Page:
Institutions such as Cornell are famous for having large collections of rare books.
These original and copied documents are of value because they have stood the test of time, according to the lecture entitled “Resisting Materialism,” which was held yesterday in Goldwin Smith. Harvard Prof. Stephen Greenblatt, humanities, gave the speech which focused on rare books and their ability to “carry complex messages across time and space.”
Greenblatt, who began his teaching career at the University of California-Berkley, relocated to Harvard University in 1997 where he was named the John Cogan University Professor of the Humanities.
He has written 10 books including the recently released Hamlet in Purgatory. He is currently working on two new books.
Greenblatt centered his speech around three main ideas.
These included the ideas that rare books are physical objects, having an “inherent nobility” to affect readers and yet possessing a volatile nature, according to Greenblatt.
Texts are volatile because they can be destroyed easily due to their age but are resilient because people often preserve them.
He cited the example of the Puritan preservation of atheist texts that were considered heretic. Puritans copied these books in order to teach about what they didn’t believe, thus preserving them in history, according to Greenblatt.
Even if people attempt to preserve important texts such as these, however, there is a chance that the texts may be damaged or destroyed. This idea led into Greenblatt’s second point, which he explained by discussing accidental destruction of famous texts by their owners.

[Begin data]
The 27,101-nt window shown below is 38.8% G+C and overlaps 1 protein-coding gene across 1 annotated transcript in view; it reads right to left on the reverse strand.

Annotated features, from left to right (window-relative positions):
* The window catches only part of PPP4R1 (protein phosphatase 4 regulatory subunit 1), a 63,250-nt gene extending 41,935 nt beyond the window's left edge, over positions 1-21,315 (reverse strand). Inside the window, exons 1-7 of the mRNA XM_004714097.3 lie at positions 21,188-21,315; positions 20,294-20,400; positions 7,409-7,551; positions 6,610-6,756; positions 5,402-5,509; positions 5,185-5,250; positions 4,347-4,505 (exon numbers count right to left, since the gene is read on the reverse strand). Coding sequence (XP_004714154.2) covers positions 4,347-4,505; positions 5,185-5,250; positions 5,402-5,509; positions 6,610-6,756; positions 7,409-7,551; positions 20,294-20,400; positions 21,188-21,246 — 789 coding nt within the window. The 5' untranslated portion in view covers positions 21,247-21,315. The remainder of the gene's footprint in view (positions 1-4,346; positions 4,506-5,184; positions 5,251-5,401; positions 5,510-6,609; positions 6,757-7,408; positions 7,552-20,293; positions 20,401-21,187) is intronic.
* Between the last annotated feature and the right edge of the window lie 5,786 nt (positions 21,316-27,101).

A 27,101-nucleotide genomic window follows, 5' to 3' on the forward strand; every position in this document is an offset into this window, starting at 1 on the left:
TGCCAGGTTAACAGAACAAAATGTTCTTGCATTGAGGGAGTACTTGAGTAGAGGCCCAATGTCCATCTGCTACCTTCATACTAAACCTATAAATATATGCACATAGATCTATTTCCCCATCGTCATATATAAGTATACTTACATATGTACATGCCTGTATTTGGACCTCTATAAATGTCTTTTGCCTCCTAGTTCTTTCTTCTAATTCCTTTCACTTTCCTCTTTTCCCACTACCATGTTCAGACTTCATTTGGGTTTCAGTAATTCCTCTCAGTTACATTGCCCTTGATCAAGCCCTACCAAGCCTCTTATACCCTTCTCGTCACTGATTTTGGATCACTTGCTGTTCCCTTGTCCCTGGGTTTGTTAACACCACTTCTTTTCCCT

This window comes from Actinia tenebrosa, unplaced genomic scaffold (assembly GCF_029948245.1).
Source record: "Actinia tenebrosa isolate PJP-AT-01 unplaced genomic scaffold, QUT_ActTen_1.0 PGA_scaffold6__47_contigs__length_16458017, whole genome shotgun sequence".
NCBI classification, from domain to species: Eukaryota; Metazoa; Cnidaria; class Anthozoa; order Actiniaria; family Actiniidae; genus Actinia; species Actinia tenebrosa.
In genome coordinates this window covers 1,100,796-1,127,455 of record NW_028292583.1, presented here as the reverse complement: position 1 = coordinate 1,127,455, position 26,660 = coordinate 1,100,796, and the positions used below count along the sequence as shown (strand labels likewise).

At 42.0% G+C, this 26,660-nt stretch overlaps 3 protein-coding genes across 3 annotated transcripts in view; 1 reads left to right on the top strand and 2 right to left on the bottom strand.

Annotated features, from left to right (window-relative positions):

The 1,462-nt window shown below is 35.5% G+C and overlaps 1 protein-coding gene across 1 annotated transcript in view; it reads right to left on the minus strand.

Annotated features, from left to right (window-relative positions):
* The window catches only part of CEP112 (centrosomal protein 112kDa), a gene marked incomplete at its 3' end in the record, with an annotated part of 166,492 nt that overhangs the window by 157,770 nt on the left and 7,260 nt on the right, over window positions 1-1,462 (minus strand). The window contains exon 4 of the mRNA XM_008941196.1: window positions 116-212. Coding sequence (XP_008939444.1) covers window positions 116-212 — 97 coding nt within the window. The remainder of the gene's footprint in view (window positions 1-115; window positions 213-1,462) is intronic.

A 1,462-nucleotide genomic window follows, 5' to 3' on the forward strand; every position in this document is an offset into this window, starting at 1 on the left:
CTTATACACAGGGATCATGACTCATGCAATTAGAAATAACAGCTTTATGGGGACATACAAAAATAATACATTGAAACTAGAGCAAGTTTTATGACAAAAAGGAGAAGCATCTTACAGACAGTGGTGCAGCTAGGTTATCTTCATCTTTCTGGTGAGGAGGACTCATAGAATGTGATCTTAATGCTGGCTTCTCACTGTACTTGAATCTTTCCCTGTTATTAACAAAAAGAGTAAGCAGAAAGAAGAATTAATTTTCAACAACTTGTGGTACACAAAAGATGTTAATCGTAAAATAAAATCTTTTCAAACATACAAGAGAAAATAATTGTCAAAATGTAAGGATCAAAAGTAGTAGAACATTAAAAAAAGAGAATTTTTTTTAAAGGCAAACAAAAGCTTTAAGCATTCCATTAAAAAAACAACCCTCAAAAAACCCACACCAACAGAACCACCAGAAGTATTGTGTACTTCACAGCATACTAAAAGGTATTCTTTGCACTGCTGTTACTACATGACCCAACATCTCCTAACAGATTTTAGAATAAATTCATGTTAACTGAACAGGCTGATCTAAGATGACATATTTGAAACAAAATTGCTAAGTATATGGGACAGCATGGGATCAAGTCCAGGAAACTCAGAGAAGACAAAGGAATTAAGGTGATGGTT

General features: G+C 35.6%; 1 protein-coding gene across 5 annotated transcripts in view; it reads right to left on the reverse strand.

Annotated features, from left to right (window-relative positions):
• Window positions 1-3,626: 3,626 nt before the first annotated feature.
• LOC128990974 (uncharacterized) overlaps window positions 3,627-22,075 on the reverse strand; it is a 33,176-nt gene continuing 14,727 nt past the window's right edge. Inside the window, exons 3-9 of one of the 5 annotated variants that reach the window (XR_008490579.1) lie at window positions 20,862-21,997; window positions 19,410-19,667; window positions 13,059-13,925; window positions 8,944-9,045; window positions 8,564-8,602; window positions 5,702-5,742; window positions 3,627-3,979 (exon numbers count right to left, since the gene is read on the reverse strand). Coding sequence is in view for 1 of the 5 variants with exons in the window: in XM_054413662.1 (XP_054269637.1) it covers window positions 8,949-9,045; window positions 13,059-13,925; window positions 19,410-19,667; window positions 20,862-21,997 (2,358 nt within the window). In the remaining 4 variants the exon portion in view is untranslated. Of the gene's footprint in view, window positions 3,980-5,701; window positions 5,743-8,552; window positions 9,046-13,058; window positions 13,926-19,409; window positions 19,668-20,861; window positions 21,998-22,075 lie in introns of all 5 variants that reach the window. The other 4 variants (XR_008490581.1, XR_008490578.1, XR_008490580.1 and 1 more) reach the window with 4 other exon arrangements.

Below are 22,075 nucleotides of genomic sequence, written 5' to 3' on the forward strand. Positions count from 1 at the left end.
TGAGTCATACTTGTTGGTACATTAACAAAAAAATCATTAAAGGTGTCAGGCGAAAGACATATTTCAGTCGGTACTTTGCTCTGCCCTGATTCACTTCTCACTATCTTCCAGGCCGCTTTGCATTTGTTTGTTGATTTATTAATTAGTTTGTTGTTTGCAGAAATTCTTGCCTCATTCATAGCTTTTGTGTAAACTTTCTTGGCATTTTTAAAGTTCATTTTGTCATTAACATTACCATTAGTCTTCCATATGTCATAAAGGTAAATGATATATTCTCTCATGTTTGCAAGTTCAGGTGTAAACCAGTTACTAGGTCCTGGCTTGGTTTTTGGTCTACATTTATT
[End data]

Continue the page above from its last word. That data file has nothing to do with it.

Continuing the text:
“Books are particularly weird material objects,” Greenblatt said.
He said this because of their ability to travel great distances, survive the ravages of time and still hold meaning to those who read them.
He noted several aspects of books that make them important such as the actual object, their content and the emotions they evoke.
Greenblatt explained this emotion through a story about his visit to Beijing in 1980 and viewing ancient scrolls.
“The majority of the labels included a character my guide didn’t explain,” Greenblatt said.
When he asked about the unknown character, officials informed him the character was the symbol for a copy of the original scroll.
“I felt none of the intense, hushed delight and wonder I had felt before [while thinking the scrolls were real],” Greenblatt said.
Whether filed in the Cornell rare book collection or displayed in a museum, Greenblatt believes documents such as Chinese scrolls are important because of their “stability” and ability to “adapt to new historical circumstances.”
Greenblatt’s lecture was the 22nd annual Gottschalk Memorial Lecture sponsored by Cornell’s English Department, according to Prof. Harry Shaw, chair of the English Department.
The Gottschalk Memorial Lecture was established in honor of English Prof. Paul Gottschalk.
Gottshchalk, a scholar of British Renaissance Literature and the author of the book, The Meanings of Hamlet, died in 1977.
Archived article by Kate Cooper